7. 7.0 7.1 7.2 7.3 Schneider, NI.; Plieschnegger, W.; Geppert, M.; Wigginghaus, B.; Höss, GM.; Eherer, A.; Wolf, EM.; Rehak, P. et al. (Aug 2013). "Pancreatic acinar cells-a normal finding at the gastroesophageal junction? Data from a prospective Central European multicenter study.". Virchows Arch. doi:10.1007/s00428-013-1471-8. PMID 23989798.
  8. Johansson J, Håkansson HO, Mellblom L, et al. (March 2010). "Pancreatic acinar metaplasia in the distal oesophagus and the gastric cardia: prevalence, predictors and relation to GORD". J. Gastroenterol. 45 (3): 291–9. doi:10.1007/s00535-009-0161-4. PMID 20012917.
  9. Doglioni, C.; Laurino, L.; Dei Tos, AP.; De Boni, M.; Franzin, G.; Braidotti, P.; Viale, G. (Nov 1993). "Pancreatic (acinar) metaplasia of the gastric mucosa. Histology, ultrastructure, immunocytochemistry, and clinicopathologic correlations of 101 cases.". Am J Surg Pathol 17 (11): 1134-43. PMID 8214258.
  10. URL: http://www.joplink.net/prev/200905/25.html. Accessed on: 15 February 2012.
  11. 11.0 11.1 URL: http://oac.med.jhmi.edu/cpc/cases/cpc5/cpc5_answer.html. Accessed on: 15 February 2012.
  12. 12.0 12.1 Mills, Stacey E; Carter, Darryl; Greenson, Joel K; Oberman, Harold A; Reuter, Victor E (2004). Sternberg's Diagnostic Surgical Pathology (4th ed.). Lippincott Williams & Wilkins. pp. 1630. ISBN 978-0781740517.
  13. Bano, S.; Upreti, L.; Puri, SK.; Chaudhary, V.; Sakuja, P. (Dec 2011). "Imaging of pancreatic serous cystadenocarcinoma.". Jpn J Radiol 29 (10): 730-4. doi:10.1007/s11604-011-0617-3. PMID 22009426.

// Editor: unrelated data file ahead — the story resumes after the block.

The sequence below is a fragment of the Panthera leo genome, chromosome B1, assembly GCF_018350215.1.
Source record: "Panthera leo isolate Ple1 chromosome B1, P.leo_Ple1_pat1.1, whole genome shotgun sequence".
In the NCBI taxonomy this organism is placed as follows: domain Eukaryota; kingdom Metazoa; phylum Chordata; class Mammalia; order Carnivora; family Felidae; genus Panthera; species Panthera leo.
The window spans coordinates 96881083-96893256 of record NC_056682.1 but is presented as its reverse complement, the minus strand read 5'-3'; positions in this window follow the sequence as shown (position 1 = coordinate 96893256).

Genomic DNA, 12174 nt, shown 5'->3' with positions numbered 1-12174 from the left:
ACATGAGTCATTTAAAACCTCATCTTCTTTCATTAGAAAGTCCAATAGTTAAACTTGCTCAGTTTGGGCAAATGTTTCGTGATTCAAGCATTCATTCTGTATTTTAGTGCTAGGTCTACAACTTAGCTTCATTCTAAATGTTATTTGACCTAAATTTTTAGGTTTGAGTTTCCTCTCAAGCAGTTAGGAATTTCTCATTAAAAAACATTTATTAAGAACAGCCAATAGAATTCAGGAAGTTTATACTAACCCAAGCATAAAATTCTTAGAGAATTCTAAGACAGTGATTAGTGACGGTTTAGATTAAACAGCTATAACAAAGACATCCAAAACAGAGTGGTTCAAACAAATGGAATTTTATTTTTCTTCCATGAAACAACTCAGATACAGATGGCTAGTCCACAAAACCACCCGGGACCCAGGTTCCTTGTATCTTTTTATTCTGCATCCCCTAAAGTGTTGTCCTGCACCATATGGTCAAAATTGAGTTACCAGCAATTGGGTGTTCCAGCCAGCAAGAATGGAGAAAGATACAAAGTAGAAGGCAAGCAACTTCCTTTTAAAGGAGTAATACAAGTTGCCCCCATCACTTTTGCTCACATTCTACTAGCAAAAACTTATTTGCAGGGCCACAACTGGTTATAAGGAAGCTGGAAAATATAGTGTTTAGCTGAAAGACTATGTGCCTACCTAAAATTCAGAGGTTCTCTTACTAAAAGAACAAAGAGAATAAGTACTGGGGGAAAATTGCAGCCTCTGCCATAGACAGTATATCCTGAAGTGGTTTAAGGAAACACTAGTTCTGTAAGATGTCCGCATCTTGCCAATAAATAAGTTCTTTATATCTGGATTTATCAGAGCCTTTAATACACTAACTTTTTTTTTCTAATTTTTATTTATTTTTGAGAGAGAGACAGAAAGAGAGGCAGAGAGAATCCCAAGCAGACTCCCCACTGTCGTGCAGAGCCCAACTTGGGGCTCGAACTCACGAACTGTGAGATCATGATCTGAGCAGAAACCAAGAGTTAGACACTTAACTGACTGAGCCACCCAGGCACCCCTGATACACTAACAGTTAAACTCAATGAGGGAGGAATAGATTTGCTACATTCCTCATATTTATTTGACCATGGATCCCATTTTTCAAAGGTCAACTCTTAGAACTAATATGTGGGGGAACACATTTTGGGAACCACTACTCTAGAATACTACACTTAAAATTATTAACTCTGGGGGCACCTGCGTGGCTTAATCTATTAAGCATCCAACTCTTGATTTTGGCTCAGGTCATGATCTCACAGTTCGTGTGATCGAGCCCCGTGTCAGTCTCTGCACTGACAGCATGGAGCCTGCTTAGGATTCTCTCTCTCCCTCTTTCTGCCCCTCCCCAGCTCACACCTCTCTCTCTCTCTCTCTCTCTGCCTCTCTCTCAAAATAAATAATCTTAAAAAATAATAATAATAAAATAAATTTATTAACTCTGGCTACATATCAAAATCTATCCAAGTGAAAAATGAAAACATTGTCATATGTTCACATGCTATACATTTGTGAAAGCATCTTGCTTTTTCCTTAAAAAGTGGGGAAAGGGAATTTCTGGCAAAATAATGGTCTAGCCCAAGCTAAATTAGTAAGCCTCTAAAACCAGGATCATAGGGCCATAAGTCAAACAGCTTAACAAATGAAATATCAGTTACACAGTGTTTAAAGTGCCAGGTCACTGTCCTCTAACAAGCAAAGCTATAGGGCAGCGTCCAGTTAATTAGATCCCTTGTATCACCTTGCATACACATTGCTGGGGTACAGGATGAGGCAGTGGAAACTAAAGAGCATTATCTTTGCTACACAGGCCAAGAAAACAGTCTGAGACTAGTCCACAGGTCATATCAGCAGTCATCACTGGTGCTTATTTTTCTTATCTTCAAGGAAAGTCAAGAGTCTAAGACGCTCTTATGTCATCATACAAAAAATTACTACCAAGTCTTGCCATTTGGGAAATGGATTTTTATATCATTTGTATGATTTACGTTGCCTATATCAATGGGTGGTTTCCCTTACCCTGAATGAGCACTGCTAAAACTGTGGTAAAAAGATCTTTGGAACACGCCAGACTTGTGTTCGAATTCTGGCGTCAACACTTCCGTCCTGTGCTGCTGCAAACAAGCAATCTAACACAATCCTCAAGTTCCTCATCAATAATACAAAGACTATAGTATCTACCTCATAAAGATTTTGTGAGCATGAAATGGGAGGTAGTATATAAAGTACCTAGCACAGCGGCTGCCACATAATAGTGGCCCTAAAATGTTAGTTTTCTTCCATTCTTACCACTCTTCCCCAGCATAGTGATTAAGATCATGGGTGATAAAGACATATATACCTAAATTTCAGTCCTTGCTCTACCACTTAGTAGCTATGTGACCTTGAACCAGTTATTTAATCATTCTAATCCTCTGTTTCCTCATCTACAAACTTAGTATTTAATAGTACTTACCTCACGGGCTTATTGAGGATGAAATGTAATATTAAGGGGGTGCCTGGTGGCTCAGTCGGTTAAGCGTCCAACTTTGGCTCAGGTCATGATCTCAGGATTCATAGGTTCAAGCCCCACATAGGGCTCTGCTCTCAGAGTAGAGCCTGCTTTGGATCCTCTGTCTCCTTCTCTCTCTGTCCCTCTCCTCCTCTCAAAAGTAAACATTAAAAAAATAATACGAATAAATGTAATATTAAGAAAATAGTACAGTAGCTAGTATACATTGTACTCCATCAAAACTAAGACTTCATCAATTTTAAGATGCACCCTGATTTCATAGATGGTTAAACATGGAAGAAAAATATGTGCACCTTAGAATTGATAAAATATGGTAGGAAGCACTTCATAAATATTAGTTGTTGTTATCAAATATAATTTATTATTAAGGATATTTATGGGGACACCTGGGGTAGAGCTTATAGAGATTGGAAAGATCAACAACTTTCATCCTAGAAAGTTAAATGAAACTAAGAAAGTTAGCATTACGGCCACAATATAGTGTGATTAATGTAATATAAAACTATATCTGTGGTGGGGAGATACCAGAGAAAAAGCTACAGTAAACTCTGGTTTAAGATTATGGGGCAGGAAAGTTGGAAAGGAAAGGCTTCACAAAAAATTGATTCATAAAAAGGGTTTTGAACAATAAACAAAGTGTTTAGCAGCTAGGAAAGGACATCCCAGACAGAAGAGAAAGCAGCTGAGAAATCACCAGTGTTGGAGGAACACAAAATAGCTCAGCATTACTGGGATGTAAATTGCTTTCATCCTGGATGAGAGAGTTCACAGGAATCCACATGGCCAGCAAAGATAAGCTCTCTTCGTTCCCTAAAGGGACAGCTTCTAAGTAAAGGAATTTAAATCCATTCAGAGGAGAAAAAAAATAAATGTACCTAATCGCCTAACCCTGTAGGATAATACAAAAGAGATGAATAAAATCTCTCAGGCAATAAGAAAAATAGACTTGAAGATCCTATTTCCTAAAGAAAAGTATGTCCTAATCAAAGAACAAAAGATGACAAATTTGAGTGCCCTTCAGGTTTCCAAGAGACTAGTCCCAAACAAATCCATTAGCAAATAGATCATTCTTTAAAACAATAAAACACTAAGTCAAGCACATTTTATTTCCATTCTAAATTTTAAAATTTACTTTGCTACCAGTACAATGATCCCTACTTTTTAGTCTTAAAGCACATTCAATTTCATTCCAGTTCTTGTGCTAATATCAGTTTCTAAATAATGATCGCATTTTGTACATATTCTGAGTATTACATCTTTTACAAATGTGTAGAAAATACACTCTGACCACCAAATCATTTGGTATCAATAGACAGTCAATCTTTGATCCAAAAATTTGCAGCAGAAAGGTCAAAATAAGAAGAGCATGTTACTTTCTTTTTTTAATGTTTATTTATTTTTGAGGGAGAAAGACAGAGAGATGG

14. Iacobuzio-Donahue, Christine A.; Montgomery, Elizabeth A. (2005). Gastrointestinal and Liver Pathology: A Volume in the Foundations in Diagnostic Pathology Series (1st ed.). Churchill Livingstone. pp. 489. ISBN 978-0443066573.
  15. URL: http://brighamrad.harvard.edu/Cases/bwh/hcache/360/full.html. Accessed on: 31 October 2011.
  16. 16.0 16.1 Burns, WR.; Edil, BH. (Dec 2011). "Neuroendocrine Pancreatic Tumors: Guidelines for Management and Update.". Curr Treat Options Oncol. doi:10.1007/s11864-011-0172-2. PMID 22198808.
  17. Thomas, PC.; Nash, GF.; Aldridge, MC. (2003). "Pancreatic acinar cell carcinoma presenting as acute pancreatitis.". HPB (Oxford) 5 (2): 111-3. doi:10.1080/13651820310001153. PMID 18332967.

Further reading

Klimstra, DS.; Pitman, MB.; Hruban, RH. (Mar 2009). "An algorithmic approach to the diagnosis of pancreatic neoplasms.". Arch Pathol Lab Med 133 (3): 454-64. doi:10.1043/1543-2165-133.3.454. PMID 19260750.

External links